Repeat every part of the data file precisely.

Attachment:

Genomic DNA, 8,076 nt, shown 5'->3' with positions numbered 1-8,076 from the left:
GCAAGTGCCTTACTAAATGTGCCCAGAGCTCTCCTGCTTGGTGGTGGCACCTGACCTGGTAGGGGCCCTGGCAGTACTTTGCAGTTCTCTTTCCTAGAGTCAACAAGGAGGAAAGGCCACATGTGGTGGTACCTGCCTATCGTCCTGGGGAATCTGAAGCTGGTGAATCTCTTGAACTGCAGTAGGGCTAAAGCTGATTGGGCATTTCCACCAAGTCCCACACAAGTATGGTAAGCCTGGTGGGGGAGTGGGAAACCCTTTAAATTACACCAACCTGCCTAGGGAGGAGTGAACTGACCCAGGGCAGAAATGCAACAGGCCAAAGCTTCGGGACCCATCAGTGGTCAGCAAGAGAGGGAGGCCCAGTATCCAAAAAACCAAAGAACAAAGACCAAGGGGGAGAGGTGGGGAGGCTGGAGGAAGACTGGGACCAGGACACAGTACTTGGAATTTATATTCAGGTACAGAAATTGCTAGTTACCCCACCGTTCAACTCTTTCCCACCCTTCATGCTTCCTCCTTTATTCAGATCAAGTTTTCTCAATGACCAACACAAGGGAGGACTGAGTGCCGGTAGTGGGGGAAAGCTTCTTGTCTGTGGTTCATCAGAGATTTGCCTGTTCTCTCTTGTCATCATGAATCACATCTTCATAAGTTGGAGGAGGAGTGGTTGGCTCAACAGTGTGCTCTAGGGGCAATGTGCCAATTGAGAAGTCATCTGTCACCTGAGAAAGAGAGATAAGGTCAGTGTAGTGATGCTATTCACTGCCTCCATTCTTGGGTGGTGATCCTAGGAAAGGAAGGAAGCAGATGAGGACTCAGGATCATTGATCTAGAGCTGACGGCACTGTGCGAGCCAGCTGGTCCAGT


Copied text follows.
Genomic DNA, 8,076 nt, shown 5'->3' with positions numbered 1-8,076 from the left:
GCAAGTGCCTTACTAAATGTGCCCAGAGCTCTCCTGCTTGGTGGTGGCACCTGACCTGGTAGGGGCCCTGGCAGTACTTTGCAGTTCTCTTTCCTAGAGTCAACAAGGAGGAAAGGCCACATGTGGTGGTACCTGCCTATCGTCCTGGGGAATCTGAAGCTGGTGAATCTCTTGAACTGCAGTAGGGCTAAAGCTGATTGGGCATTTCCACCAAGTCCCACACAAGTATGGTAAGCCTGGTGGGGGAGTGGGAAACCCTTTAAATTACACCAACCTGCCTAGGGAGGAGTGAACTGACCCAGGGCAGAAATGCAACAGGCCAAAGCTTCGGGACCCATCAGTGGTCAGCAAGAGAGGGAGGCCCAGTATCCAAAAAACCAAAGAACAAAGACCAAGGGGGAGAGGTGGGGAGGCTGGAGGAAGACTGGGACCAGGACACAGTACTTGGAATTTATATTCAGGTACAGAAATTGCTAGTTACCCCACCGTTCAACTCTTTCCCACCCTTCATGCTTCCTCCTTTATTCAGATCAAGTTTTCTCAATGACCAACACAAGGGAGGACTGAGTGCCGGTAGTGGGGGAAAGCTTCTTGTCTGTGGTTCATCAGAGATTTGCCTGTTCTCTCTTGTCATCATGAATCACATCTTCATAAGTTGGAGGAGGAGTGGTTGGCTCAACAGTGTGCTCTAGGGGCAATGTGCCAATTGAGAAGTCATCTGTCACCTGAGAAAGAGAGATAAGGTCAGTGTAGTGATGCTATTCACTGCCTCCATTCTTGGGTGGTGATCCTAGGAAAGGAAGGAAGCAGATGAGGACTCAGGATCATTGATCTAGAGCTGACGGCACTGTGCGAGCCAGCTGGTCCAGT